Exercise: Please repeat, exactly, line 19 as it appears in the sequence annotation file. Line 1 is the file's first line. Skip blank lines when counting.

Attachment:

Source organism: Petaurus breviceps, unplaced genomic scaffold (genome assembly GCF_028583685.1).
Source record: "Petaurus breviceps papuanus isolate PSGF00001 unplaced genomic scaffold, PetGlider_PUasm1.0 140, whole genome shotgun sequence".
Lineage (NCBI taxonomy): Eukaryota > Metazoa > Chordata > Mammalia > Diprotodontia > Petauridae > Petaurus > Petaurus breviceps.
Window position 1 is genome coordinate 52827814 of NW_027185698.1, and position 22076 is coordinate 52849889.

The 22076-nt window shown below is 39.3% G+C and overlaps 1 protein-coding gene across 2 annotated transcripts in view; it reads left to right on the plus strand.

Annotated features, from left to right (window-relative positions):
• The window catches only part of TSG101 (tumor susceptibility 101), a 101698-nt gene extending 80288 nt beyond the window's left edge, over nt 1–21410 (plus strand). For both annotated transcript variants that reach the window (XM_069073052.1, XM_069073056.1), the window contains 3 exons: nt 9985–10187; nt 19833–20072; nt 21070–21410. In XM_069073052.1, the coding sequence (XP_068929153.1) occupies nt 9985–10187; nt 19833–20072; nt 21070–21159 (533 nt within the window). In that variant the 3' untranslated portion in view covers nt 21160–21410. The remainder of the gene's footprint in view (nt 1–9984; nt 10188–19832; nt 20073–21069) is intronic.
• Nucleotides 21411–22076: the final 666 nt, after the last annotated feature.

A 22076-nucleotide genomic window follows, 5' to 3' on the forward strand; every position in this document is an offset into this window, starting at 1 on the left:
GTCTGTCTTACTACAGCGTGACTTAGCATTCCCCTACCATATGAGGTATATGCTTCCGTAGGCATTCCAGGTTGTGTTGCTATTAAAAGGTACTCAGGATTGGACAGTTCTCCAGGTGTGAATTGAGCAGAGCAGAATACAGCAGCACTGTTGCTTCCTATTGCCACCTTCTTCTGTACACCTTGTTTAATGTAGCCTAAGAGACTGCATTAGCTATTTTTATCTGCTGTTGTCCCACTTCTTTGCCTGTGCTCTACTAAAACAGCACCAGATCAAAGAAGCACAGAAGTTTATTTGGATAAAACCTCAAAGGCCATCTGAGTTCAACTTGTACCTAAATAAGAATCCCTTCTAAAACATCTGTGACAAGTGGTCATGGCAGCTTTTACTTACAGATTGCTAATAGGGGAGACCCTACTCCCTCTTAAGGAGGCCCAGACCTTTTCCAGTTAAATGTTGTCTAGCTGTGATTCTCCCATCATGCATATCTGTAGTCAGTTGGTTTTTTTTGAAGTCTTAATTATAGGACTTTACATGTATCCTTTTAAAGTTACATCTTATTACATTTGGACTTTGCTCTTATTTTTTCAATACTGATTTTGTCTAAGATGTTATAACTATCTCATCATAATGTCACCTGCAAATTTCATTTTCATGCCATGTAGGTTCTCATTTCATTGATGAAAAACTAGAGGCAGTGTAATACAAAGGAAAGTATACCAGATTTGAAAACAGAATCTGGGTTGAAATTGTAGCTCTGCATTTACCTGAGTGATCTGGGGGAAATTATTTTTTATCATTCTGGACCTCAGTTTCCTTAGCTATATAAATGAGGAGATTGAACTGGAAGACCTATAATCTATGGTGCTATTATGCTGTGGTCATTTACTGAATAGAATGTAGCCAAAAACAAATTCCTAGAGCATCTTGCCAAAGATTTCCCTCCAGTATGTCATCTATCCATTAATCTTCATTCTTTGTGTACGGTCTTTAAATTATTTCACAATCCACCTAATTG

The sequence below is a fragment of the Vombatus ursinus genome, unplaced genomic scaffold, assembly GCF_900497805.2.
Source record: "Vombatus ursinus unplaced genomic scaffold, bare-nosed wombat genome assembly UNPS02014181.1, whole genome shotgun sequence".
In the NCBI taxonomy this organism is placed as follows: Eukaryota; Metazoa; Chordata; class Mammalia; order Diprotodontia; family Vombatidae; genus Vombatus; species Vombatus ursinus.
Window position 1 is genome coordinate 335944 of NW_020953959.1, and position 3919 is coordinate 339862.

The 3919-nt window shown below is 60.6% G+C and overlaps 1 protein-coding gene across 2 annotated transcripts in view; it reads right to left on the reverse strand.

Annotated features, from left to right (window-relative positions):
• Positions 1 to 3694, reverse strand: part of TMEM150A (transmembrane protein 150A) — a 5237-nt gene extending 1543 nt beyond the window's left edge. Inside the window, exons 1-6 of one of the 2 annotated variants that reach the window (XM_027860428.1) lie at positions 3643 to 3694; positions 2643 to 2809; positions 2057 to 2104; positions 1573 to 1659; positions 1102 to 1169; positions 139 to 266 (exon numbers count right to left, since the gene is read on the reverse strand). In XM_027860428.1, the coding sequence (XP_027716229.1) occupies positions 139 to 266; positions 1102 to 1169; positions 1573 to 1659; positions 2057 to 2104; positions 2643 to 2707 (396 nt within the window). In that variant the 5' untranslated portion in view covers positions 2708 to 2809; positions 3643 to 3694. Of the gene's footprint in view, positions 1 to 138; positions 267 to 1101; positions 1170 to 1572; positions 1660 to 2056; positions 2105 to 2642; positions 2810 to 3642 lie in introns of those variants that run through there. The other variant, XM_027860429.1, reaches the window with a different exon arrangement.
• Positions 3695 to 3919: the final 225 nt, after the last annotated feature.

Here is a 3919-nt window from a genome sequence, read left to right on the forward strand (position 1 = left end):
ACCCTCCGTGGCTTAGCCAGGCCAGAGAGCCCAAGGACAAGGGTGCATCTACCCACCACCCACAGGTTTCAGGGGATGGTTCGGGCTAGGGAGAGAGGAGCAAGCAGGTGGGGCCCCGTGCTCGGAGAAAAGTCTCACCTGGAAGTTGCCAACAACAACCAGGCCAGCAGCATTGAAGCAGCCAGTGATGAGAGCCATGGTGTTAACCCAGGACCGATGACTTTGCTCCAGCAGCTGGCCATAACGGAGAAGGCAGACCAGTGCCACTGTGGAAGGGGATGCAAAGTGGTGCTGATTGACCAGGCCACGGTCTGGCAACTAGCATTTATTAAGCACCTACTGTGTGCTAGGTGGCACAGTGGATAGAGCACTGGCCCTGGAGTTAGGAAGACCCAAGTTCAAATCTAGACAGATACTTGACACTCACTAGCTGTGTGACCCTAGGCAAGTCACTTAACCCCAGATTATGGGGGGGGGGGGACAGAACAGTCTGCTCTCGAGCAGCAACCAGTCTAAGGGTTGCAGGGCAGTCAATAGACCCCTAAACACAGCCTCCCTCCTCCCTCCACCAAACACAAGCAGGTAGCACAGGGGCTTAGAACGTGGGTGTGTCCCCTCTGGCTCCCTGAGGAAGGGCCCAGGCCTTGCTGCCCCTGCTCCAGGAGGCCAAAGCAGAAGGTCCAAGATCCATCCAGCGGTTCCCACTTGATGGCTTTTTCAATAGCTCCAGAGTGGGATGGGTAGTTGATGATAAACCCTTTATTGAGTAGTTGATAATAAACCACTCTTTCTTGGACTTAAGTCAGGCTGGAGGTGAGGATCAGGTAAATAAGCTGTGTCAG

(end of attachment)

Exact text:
Here is a 3919-nt window from a genome sequence, read left to right on the forward strand (position 1 = left end):